Former Lebanese Prime Minister Saad al-Hariri visited Paris over the weekend, as planned, but then announced he would stop in Cairo before returning to Lebanon, at last, to formally tender his resignation.
Various parties have demanded Hariri’s swift return to Lebanon ever since he resigned suddenly during a trip to Saudi Arabia on November 4, plunging Lebanese politics into even more chaos than usual. Accusations were leveled that Saudi Arabia had kidnapped him and forced him to resign. His public statements to the contrary were said to have been given under duress.
Hariri’s visit to Paris at the invitation of President Emmanuel Macron was meant to refute these accusations. His arrival was greeted with fury by French employees laid off from Hariri’s construction firm Saudi Oger, who demanded millions of dollars in unpaid salary from the billionaire Lebanese politician.
“I find it crazy that the red carpet be [sic] rolled out for Saad Hariri without first requiring that he immediately pay the millions that he owes to French employees, considering that he and his family are sitting on colossal personal fortunes,” a representative of the workers declared.
France24 notes that Hariri’s company, which was founded almost 40 years ago by his murdered father Rafik Hariri, profited handsomely through good relations with the Saudi monarchy, but then fell into debt when crashing oil prices rocked the Saudi economy and the government froze many large state contracts.
Both Hariri and the Saudi monarchy have promised to help resolve the problem with unpaid French salaries, which in some cases saw French workers become effectively trapped in Saudi Arabia, as they were obliged to borrow money from Saudi institutions to cover their living expenses. Some of the many conspiracy theories about Hariri’s resignation floating around Lebanon claim that Saudi Oger’s dire finances are being used against Hariri as leverage by the Saudi monarchy, or that his company was involved in the corruption that Crown Prince bin Salman is cracking down upon.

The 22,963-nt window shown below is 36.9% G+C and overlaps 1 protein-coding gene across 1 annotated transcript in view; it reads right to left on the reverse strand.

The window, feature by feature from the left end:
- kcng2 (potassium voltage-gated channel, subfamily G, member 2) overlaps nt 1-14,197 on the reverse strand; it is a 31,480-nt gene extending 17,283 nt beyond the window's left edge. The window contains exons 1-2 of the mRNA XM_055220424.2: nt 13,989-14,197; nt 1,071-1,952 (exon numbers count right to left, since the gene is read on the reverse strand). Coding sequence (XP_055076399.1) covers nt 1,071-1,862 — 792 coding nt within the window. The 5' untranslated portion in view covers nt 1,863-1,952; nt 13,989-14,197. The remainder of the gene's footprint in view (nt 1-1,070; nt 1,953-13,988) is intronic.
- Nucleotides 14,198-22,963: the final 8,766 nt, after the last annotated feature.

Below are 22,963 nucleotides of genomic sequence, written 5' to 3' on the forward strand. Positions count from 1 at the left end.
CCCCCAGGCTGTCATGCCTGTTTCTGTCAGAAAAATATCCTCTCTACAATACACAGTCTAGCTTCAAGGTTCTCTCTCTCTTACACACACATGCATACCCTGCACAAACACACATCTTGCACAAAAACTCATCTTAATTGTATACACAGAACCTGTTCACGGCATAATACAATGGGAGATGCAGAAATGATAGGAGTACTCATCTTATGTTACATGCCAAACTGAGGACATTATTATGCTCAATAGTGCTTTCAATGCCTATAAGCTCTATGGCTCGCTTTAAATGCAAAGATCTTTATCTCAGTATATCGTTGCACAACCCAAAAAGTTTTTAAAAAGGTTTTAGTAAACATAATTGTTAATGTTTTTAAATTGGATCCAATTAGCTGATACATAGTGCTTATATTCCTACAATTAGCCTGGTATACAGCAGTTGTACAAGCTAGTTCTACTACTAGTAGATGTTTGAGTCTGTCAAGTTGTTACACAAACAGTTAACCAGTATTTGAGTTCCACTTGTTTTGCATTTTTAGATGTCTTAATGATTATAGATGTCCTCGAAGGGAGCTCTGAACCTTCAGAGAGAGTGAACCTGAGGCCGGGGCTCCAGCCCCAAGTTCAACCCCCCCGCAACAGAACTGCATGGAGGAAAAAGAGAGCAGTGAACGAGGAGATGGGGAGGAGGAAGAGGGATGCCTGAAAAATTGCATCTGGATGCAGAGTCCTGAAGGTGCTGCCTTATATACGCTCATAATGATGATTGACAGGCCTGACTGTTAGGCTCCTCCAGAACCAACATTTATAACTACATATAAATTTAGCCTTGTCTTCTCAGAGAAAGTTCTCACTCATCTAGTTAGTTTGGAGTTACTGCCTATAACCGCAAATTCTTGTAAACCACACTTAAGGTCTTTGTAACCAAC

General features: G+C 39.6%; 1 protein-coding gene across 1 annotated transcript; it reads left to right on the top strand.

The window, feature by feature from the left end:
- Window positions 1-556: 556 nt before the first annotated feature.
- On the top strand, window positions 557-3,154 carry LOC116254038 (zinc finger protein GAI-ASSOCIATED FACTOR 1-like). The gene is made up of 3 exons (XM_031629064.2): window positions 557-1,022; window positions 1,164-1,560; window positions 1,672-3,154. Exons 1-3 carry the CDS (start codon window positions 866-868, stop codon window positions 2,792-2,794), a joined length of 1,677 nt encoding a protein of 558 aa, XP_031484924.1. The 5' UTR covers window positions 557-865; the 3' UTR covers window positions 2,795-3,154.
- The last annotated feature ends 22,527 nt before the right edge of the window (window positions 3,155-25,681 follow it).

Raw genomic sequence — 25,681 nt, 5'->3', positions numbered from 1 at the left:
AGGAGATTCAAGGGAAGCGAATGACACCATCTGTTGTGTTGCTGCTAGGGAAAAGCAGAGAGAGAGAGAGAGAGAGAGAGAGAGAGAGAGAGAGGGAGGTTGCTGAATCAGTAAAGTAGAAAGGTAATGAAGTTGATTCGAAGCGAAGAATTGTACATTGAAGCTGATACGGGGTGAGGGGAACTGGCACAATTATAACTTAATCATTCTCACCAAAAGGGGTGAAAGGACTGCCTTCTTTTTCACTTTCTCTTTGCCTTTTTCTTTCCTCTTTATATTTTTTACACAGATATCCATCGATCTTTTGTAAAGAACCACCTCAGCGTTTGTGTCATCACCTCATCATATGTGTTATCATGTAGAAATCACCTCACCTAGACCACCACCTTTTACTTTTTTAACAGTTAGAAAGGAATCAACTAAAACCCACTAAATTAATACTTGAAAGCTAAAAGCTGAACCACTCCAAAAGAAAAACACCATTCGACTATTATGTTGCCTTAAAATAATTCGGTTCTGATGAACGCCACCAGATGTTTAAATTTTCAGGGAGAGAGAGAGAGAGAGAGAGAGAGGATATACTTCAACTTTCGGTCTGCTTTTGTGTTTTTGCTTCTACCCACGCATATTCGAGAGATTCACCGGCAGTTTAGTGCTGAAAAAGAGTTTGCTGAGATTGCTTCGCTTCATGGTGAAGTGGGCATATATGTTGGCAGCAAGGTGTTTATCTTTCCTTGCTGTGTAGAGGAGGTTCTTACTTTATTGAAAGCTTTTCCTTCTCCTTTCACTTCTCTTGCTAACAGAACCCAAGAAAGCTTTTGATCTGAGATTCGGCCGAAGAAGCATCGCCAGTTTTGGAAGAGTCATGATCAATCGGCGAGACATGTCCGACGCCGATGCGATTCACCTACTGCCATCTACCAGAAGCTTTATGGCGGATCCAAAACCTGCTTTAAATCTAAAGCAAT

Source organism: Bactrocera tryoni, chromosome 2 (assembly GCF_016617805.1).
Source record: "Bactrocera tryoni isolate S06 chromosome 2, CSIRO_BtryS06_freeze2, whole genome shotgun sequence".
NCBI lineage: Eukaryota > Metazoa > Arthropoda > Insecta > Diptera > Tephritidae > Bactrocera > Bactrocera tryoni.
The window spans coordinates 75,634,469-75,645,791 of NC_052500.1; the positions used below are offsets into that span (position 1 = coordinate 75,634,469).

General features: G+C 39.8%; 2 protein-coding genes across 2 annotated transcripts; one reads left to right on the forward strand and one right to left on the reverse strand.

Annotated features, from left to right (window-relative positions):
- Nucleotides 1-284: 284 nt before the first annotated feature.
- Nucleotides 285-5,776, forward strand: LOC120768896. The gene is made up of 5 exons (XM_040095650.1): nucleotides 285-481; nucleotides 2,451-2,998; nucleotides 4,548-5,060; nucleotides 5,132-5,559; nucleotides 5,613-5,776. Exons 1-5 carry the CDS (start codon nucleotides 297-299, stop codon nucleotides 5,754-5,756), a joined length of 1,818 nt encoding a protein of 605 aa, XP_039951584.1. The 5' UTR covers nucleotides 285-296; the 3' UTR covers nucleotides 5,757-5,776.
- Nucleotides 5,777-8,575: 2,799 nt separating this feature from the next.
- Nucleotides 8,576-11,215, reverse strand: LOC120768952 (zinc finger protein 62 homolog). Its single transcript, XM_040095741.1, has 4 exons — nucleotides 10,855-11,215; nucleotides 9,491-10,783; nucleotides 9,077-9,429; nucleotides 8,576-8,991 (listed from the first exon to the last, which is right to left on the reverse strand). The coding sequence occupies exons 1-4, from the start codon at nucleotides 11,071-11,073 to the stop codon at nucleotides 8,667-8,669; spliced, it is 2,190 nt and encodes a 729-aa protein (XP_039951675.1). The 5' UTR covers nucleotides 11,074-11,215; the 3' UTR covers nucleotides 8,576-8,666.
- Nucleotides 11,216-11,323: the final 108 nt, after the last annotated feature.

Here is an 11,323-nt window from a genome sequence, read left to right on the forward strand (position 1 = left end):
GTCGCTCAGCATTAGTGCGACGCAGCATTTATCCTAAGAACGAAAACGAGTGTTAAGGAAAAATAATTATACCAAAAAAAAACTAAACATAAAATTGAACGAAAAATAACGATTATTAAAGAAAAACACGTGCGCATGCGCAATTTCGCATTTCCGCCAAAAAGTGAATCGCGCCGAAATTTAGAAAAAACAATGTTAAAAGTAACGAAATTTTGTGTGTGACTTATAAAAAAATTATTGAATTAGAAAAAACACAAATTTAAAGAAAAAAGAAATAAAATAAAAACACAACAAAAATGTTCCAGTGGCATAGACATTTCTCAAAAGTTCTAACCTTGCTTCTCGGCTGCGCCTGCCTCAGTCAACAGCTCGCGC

President Macron spoke with U.S. President Donald Trump and other world leaders after meeting with Hariri at the Elysee Palace on Saturday. Egyptian President Abdel Fatah el-Sisi and Saudi Arabian Crown Prince Mohammed bin Salman were among those Macron spoke to. The White House said that Trump and Macron “agreed on the need to work with allies to counter Hezbollah’s and Iran’s destabilizing activities in the region.”
On Sunday, Hariri announced he would visit Cairo on Tuesday, while still planning to be back in Lebanon on schedule for Lebanese Independence Day on Wednesday. The Arab League held an emergency meeting in Cairo on Sunday at Saudi Arabia’s request to discuss the influence of Iran and Hezbollah.
Hariri said that after he arrives in Lebanon and meets with President Michel Aoun, he will “make known his position” on subjects such as Hezbollah, Iranian influence, and his full reason for resigning.
Voice of America quotes analysts who believe Hariri may still end up effectively living in exile in France, despite the Macron administration’s insistence that such an offer has not been made. Macron is depicted as walking a tightrope between France’s desire for stability in Lebanon, its interest in maintaining good relations with the Saudis and their allies, and the huge amount of money French businesses are planning to invest in post-sanctions Iran.